Tech is growing faster than any other industry in greater Kansas City, outpacing most of the Midwest. However, with more than 3,000 open tech jobs and only half the local graduates with appropriate skills to fill them, it is important that we understand the current condition of our industry and use data to cultivate growth.
One in every 10 workers in Kansas City is employed by the tech industry. Technology directly contributes almost 10 percent to the local economy. There are 3,876 tech companies in our region, from nimble start-ups to global enterprises, such as Garmin, Cerner, H&R Block, VML and Honeywell.
The recently-released annual KC Tech Specs report tracking the tech industry’s progress, challenges and dynamics, compiled by the KC Tech Council and VML, demonstrates three important opportunities to grow Kansas City’s tech landscape.
Empower Our Industry
In order to thrive, we need skilled workers, which means we need to recruit talent. Since we are competing for talent on a national level, we must compensate accordingly. Paying in-demand, skilled workers at rates closer to the national average will enable us to pull from larger markets and retain local talent. Across the top five in-demand tech jobs in our region, we are paying consistently less than the national average.
Inspire Our Workforce
Another aspect of growing our talent pool means making an effort to increase diversity in the tech workforce. Kansas City is a particularly great place for women, but what if we could make it the best place for women, nationwide? Again this year, Kansas City clocks in at number two nationally for women in tech. How do we get to number one? It’s simple: We need to recruit more women tech workers in Kansas City. In the past four years, female representation in KC’s technology workforce has only grown 16 percent. The No. 1 city on this list has doubled that growth rate.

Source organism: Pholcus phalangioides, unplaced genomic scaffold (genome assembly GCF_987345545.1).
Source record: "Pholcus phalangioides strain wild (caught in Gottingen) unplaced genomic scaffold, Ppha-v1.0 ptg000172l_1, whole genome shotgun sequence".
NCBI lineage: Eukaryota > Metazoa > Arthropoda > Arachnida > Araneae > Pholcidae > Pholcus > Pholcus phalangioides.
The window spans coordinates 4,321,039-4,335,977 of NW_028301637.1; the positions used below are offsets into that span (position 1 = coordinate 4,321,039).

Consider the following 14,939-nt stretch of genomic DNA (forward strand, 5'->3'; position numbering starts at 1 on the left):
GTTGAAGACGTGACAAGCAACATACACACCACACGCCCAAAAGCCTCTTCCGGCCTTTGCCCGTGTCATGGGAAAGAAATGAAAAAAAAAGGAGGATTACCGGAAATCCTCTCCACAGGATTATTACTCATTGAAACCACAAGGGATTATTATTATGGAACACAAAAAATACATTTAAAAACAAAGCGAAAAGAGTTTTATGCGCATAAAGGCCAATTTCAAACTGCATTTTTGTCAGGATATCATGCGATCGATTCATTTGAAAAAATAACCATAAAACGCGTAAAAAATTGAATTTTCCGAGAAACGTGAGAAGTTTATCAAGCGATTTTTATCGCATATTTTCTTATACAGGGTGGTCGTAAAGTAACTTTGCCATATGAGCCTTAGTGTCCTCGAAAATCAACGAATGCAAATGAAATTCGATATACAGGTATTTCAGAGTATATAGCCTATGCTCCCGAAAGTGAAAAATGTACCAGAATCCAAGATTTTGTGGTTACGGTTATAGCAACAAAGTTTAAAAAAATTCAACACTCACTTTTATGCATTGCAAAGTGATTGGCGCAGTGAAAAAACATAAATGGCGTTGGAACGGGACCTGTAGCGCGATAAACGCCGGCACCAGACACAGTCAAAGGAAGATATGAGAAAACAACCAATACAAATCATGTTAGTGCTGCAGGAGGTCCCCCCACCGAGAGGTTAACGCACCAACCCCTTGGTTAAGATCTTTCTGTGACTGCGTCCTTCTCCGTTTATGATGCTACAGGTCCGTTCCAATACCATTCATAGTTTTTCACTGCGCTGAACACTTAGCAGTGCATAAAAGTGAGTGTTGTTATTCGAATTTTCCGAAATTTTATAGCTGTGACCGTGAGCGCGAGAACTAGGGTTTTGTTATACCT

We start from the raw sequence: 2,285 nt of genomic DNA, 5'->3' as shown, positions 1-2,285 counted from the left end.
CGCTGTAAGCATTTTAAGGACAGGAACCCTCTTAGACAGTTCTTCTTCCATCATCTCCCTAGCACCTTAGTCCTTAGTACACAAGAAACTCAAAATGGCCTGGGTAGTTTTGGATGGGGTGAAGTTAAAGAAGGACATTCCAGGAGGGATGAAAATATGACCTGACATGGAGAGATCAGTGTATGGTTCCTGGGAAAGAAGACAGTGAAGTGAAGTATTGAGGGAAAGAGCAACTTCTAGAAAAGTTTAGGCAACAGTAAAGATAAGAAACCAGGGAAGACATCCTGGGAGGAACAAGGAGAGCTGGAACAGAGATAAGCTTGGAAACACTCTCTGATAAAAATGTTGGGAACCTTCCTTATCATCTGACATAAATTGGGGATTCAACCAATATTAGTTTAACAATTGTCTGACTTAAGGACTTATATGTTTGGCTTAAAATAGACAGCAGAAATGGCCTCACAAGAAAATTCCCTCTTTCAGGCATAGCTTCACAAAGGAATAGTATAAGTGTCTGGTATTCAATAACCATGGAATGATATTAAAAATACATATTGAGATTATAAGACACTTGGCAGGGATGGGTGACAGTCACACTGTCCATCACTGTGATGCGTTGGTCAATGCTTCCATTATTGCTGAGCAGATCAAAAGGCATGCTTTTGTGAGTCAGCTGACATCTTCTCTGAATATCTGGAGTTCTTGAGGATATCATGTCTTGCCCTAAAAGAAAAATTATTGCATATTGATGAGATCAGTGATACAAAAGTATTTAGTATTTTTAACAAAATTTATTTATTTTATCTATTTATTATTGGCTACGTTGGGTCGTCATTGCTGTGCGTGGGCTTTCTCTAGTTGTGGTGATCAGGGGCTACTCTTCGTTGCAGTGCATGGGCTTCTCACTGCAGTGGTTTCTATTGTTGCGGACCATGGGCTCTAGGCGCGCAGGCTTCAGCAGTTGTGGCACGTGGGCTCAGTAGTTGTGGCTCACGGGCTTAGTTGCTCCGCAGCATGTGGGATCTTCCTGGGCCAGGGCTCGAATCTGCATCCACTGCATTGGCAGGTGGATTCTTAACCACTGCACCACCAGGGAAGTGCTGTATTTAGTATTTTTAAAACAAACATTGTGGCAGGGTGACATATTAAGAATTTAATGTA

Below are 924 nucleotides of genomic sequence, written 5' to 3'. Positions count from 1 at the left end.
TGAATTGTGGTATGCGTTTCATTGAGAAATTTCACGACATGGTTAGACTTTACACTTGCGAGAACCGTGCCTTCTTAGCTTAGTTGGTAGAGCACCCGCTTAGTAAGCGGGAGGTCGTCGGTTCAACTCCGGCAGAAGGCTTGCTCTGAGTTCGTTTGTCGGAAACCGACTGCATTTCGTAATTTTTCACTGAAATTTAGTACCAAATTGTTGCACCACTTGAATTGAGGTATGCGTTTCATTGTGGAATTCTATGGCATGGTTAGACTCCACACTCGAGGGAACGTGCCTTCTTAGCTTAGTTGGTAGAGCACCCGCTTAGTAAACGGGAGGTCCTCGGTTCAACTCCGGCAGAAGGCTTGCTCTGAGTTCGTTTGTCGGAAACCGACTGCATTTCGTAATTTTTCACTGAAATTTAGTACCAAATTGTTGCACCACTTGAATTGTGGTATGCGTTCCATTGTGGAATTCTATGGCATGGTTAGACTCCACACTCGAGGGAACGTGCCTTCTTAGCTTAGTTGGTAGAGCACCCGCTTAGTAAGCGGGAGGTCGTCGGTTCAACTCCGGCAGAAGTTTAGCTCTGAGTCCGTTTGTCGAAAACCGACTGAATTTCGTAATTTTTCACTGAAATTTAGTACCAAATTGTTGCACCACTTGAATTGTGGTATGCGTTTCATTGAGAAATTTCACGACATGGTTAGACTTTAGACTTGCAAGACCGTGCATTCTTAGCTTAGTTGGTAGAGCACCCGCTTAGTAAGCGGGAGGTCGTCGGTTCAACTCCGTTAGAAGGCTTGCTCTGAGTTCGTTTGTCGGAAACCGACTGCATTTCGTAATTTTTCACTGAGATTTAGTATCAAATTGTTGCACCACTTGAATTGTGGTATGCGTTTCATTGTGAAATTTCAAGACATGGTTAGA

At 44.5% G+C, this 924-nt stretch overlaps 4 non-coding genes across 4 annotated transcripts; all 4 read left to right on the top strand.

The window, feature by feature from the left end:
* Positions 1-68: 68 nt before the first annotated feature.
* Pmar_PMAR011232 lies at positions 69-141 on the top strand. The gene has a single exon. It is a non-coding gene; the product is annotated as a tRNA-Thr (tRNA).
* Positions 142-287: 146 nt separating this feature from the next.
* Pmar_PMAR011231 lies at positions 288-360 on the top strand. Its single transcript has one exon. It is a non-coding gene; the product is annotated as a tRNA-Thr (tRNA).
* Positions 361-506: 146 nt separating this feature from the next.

Educate Our Children
As the third prong in our approach to fueling the growth of Kansas City tech, we have to look to the future. Preparing our kids to meet modern challenges means all kids need early classroom exposure to subjects relevant for tech careers, computer science in particular. By focusing on helping all children adapt to future workforce demands, we will naturally expand the local tech talent pipeline here at home.
Most states have computer science standards and/or allow computer science to count toward high school graduation. There are still a few, including Kansas and Missouri, that are behind when it comes to computer science education.